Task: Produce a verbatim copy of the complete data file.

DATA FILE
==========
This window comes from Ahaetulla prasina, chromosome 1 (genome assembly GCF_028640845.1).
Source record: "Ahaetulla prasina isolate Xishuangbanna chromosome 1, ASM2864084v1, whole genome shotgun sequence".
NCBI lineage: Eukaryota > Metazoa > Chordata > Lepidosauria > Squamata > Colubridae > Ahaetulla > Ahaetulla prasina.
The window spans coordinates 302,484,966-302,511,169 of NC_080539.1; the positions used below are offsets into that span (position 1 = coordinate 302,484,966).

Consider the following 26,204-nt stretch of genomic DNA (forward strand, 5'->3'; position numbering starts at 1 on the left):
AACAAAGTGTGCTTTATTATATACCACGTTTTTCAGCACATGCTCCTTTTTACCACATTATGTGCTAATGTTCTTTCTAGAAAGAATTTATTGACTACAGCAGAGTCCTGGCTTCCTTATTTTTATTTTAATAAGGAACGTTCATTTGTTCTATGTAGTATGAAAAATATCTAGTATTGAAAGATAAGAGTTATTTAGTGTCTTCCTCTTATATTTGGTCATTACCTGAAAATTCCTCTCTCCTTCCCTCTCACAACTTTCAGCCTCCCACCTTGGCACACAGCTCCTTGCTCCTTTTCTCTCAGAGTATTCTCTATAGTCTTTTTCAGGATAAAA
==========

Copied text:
This window comes from Ahaetulla prasina, chromosome 1 (genome assembly GCF_028640845.1).
Source record: "Ahaetulla prasina isolate Xishuangbanna chromosome 1, ASM2864084v1, whole genome shotgun sequence".
NCBI lineage: Eukaryota > Metazoa > Chordata > Lepidosauria > Squamata > Colubridae > Ahaetulla > Ahaetulla prasina.
The window spans coordinates 302,484,966-302,511,169 of NC_080539.1; the positions used below are offsets into that span (position 1 = coordinate 302,484,966).

Consider the following 26,204-nt stretch of genomic DNA (forward strand, 5'->3'; position numbering starts at 1 on the left):
AACAAAGTGTGCTTTATTATATACCACGTTTTTCAGCACATGCTCCTTTTTACCACATTATGTGCTAATGTTCTTTCTAGAAAGAATTTATTGACTACAGCAGAGTCCTGGCTTCCTTATTTTTATTTTAATAAGGAACGTTCATTTGTTCTATGTAGTATGAAAAATATCTAGTATTGAAAGATAAGAGTTATTTAGTGTCTTCCTCTTATATTTGGTCATTACCTGAAAATTCCTCTCTCCTTCCCTCTCACAACTTTCAGCCTCCCACCTTGGCACACAGCTCCTTGCTCCTTTTCTCTCAGAGTATTCTCTATAGTCTTTTTCAGGATAAAA